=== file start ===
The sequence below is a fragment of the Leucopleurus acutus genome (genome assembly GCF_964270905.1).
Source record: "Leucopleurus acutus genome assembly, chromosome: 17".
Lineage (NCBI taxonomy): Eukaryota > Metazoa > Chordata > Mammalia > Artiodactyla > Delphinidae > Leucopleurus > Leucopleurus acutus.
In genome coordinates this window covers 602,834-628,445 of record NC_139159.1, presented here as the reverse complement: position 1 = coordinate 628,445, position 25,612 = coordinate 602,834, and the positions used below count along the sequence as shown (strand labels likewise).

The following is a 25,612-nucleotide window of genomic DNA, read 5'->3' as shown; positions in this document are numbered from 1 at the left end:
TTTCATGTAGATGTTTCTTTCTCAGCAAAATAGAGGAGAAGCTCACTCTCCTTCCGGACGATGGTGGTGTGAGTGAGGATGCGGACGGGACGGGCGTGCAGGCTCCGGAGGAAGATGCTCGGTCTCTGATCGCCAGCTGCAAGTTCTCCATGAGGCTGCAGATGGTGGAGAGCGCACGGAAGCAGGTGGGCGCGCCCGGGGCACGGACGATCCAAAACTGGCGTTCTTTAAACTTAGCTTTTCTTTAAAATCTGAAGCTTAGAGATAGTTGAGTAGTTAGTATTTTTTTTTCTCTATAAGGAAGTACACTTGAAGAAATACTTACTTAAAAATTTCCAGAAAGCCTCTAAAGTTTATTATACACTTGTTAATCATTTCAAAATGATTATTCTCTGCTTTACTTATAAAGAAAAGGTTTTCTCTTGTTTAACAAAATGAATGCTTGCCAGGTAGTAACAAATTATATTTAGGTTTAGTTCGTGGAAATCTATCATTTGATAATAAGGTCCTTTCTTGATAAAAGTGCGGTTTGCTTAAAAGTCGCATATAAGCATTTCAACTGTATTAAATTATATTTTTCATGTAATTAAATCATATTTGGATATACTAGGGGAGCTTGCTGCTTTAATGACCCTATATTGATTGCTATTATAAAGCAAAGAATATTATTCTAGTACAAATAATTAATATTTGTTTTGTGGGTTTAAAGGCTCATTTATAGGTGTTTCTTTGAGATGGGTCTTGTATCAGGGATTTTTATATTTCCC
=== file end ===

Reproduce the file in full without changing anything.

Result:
The sequence below is a fragment of the Leucopleurus acutus genome (genome assembly GCF_964270905.1).
Source record: "Leucopleurus acutus genome assembly, chromosome: 17".
Lineage (NCBI taxonomy): Eukaryota > Metazoa > Chordata > Mammalia > Artiodactyla > Delphinidae > Leucopleurus > Leucopleurus acutus.
In genome coordinates this window covers 602,834-628,445 of record NC_139159.1, presented here as the reverse complement: position 1 = coordinate 628,445, position 25,612 = coordinate 602,834, and the positions used below count along the sequence as shown (strand labels likewise).

The following is a 25,612-nucleotide window of genomic DNA, read 5'->3' as shown; positions in this document are numbered from 1 at the left end:
TTTCATGTAGATGTTTCTTTCTCAGCAAAATAGAGGAGAAGCTCACTCTCCTTCCGGACGATGGTGGTGTGAGTGAGGATGCGGACGGGACGGGCGTGCAGGCTCCGGAGGAAGATGCTCGGTCTCTGATCGCCAGCTGCAAGTTCTCCATGAGGCTGCAGATGGTGGAGAGCGCACGGAAGCAGGTGGGCGCGCCCGGGGCACGGACGATCCAAAACTGGCGTTCTTTAAACTTAGCTTTTCTTTAAAATCTGAAGCTTAGAGATAGTTGAGTAGTTAGTATTTTTTTTTCTCTATAAGGAAGTACACTTGAAGAAATACTTACTTAAAAATTTCCAGAAAGCCTCTAAAGTTTATTATACACTTGTTAATCATTTCAAAATGATTATTCTCTGCTTTACTTATAAAGAAAAGGTTTTCTCTTGTTTAACAAAATGAATGCTTGCCAGGTAGTAACAAATTATATTTAGGTTTAGTTCGTGGAAATCTATCATTTGATAATAAGGTCCTTTCTTGATAAAAGTGCGGTTTGCTTAAAAGTCGCATATAAGCATTTCAACTGTATTAAATTATATTTTTCATGTAATTAAATCATATTTGGATATACTAGGGGAGCTTGCTGCTTTAATGACCCTATATTGATTGCTATTATAAAGCAAAGAATATTATTCTAGTACAAATAATTAATATTTGTTTTGTGGGTTTAAAGGCTCATTTATAGGTGTTTCTTTGAGATGGGTCTTGTATCAGGGATTTTTATATTTCCC